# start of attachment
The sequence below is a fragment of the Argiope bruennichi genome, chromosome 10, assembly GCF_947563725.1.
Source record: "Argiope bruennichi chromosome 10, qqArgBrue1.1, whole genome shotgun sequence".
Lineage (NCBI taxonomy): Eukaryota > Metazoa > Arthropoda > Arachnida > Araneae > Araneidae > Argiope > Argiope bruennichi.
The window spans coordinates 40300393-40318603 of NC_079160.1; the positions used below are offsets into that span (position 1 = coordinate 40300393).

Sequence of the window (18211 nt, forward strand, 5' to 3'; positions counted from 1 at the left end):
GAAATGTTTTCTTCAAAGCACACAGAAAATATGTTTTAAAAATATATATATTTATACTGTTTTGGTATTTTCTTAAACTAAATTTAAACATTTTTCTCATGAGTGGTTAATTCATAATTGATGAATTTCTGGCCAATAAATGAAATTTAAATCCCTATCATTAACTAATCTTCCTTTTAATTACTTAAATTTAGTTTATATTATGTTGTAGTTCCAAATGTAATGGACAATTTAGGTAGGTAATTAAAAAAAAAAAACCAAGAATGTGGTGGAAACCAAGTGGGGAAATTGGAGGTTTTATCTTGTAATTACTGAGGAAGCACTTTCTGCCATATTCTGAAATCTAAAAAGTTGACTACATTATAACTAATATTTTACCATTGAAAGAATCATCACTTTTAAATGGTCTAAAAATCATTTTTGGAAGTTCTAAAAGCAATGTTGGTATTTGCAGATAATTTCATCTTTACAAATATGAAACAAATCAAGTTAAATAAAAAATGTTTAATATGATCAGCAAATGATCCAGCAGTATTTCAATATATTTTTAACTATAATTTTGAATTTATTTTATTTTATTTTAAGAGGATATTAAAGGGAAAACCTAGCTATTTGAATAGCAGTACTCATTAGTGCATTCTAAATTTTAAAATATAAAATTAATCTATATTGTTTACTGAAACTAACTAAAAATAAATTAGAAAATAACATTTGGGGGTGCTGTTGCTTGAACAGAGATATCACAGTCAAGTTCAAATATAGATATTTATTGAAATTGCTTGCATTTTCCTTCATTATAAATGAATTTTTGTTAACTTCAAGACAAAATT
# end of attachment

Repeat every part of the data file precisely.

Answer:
The sequence below is a fragment of the Argiope bruennichi genome, chromosome 10, assembly GCF_947563725.1.
Source record: "Argiope bruennichi chromosome 10, qqArgBrue1.1, whole genome shotgun sequence".
Lineage (NCBI taxonomy): Eukaryota > Metazoa > Arthropoda > Arachnida > Araneae > Araneidae > Argiope > Argiope bruennichi.
The window spans coordinates 40300393-40318603 of NC_079160.1; the positions used below are offsets into that span (position 1 = coordinate 40300393).

Sequence of the window (18211 nt, forward strand, 5' to 3'; positions counted from 1 at the left end):
GAAATGTTTTCTTCAAAGCACACAGAAAATATGTTTTAAAAATATATATATTTATACTGTTTTGGTATTTTCTTAAACTAAATTTAAACATTTTTCTCATGAGTGGTTAATTCATAATTGATGAATTTCTGGCCAATAAATGAAATTTAAATCCCTATCATTAACTAATCTTCCTTTTAATTACTTAAATTTAGTTTATATTATGTTGTAGTTCCAAATGTAATGGACAATTTAGGTAGGTAATTAAAAAAAAAAAACCAAGAATGTGGTGGAAACCAAGTGGGGAAATTGGAGGTTTTATCTTGTAATTACTGAGGAAGCACTTTCTGCCATATTCTGAAATCTAAAAAGTTGACTACATTATAACTAATATTTTACCATTGAAAGAATCATCACTTTTAAATGGTCTAAAAATCATTTTTGGAAGTTCTAAAAGCAATGTTGGTATTTGCAGATAATTTCATCTTTACAAATATGAAACAAATCAAGTTAAATAAAAAATGTTTAATATGATCAGCAAATGATCCAGCAGTATTTCAATATATTTTTAACTATAATTTTGAATTTATTTTATTTTATTTTAAGAGGATATTAAAGGGAAAACCTAGCTATTTGAATAGCAGTACTCATTAGTGCATTCTAAATTTTAAAATATAAAATTAATCTATATTGTTTACTGAAACTAACTAAAAATAAATTAGAAAATAACATTTGGGGGTGCTGTTGCTTGAACAGAGATATCACAGTCAAGTTCAAATATAGATATTTATTGAAATTGCTTGCATTTTCCTTCATTATAAATGAATTTTTGTTAACTTCAAGACAAAATT